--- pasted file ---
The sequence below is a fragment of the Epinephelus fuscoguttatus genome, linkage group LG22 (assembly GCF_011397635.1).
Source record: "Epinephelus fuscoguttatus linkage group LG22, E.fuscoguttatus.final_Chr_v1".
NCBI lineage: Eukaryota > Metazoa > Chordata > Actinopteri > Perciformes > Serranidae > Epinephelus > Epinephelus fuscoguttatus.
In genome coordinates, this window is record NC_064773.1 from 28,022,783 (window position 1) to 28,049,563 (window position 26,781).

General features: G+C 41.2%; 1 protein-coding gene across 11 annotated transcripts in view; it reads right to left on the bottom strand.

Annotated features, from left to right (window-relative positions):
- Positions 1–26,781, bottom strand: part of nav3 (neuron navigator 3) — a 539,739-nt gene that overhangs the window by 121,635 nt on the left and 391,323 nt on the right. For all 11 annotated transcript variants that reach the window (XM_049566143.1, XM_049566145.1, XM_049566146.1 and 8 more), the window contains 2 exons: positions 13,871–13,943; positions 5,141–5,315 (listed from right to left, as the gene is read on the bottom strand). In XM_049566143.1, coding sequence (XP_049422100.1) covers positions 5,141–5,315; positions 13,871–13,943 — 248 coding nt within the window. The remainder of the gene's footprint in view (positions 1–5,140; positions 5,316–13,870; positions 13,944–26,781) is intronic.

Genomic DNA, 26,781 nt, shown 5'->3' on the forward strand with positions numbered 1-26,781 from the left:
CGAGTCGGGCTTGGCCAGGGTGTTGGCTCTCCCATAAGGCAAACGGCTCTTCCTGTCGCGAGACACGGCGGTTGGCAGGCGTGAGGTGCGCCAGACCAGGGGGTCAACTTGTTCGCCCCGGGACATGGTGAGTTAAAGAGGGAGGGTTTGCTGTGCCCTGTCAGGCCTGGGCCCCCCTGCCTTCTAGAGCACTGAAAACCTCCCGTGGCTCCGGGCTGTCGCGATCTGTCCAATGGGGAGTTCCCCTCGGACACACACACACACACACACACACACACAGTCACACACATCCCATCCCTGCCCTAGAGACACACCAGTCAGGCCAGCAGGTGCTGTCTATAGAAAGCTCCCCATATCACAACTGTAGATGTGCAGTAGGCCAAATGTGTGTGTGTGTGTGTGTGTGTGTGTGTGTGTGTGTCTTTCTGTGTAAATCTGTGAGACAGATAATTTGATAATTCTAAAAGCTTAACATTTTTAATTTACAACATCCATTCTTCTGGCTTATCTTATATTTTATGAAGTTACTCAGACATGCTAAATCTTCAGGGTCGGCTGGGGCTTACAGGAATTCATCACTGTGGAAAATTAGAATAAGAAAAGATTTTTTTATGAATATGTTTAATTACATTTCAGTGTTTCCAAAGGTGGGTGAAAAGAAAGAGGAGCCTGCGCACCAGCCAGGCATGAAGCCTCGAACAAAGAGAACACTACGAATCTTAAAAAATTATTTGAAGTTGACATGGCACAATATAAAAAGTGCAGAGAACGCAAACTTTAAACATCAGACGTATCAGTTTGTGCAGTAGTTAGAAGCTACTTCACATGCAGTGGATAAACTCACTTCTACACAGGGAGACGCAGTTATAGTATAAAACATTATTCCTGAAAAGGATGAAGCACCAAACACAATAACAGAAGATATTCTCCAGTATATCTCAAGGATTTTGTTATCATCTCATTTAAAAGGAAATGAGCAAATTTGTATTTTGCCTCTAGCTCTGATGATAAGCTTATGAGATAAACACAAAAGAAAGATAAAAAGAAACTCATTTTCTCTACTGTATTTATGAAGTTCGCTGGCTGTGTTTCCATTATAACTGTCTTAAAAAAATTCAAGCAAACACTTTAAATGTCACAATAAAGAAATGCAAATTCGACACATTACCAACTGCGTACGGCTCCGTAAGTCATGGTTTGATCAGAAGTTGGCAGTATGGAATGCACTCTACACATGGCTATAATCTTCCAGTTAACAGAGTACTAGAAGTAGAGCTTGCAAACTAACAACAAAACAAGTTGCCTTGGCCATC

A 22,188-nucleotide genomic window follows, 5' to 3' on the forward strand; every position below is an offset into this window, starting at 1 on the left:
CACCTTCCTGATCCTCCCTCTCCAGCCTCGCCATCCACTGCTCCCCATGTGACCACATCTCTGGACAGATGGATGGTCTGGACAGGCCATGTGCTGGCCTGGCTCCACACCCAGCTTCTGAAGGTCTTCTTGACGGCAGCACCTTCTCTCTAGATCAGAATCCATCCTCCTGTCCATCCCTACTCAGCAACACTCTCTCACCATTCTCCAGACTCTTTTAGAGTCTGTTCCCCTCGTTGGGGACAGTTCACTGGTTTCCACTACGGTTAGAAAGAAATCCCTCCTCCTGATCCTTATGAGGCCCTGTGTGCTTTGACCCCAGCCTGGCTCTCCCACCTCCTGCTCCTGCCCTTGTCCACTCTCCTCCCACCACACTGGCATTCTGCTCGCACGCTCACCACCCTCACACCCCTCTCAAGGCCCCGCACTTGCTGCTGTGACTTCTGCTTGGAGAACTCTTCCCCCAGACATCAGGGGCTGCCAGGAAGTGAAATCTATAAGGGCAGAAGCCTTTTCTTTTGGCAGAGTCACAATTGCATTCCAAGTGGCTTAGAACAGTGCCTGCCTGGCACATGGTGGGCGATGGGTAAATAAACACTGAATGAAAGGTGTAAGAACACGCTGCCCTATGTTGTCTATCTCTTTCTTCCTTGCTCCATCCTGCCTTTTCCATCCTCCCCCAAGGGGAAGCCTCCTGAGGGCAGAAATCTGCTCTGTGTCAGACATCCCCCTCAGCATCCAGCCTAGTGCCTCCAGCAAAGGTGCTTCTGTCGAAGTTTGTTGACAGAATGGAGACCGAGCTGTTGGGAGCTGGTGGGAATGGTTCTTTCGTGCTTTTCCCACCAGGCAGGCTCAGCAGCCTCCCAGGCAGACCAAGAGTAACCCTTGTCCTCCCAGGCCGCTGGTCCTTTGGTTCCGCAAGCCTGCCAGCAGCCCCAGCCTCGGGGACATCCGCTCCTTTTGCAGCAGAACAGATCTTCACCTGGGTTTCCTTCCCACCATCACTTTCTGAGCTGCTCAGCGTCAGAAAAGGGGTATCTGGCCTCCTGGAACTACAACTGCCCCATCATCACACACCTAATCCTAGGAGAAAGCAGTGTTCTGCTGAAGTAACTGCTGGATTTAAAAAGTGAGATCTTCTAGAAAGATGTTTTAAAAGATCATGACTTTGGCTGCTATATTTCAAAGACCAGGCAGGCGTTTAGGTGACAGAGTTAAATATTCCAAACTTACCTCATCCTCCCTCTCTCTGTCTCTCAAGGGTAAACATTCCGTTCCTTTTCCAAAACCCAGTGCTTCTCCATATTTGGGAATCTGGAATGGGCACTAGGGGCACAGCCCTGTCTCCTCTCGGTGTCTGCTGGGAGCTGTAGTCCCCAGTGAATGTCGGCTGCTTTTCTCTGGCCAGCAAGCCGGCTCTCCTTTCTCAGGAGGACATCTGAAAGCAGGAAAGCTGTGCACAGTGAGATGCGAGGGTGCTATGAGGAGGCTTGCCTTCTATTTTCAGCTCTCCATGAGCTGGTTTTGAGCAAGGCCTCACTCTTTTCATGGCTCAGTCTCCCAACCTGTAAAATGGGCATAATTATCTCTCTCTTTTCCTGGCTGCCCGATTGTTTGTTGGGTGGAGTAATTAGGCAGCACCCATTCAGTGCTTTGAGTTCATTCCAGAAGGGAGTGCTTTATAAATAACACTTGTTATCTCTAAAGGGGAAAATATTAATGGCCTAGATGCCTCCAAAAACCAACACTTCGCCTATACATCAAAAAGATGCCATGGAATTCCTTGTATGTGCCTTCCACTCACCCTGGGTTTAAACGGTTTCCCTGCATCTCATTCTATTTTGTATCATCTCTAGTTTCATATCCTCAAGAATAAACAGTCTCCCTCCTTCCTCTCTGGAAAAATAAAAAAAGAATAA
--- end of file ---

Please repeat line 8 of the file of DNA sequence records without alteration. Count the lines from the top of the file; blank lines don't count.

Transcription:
Genomic DNA, 26,781 nt, shown 5'->3' on the forward strand with positions numbered 1-26,781 from the left: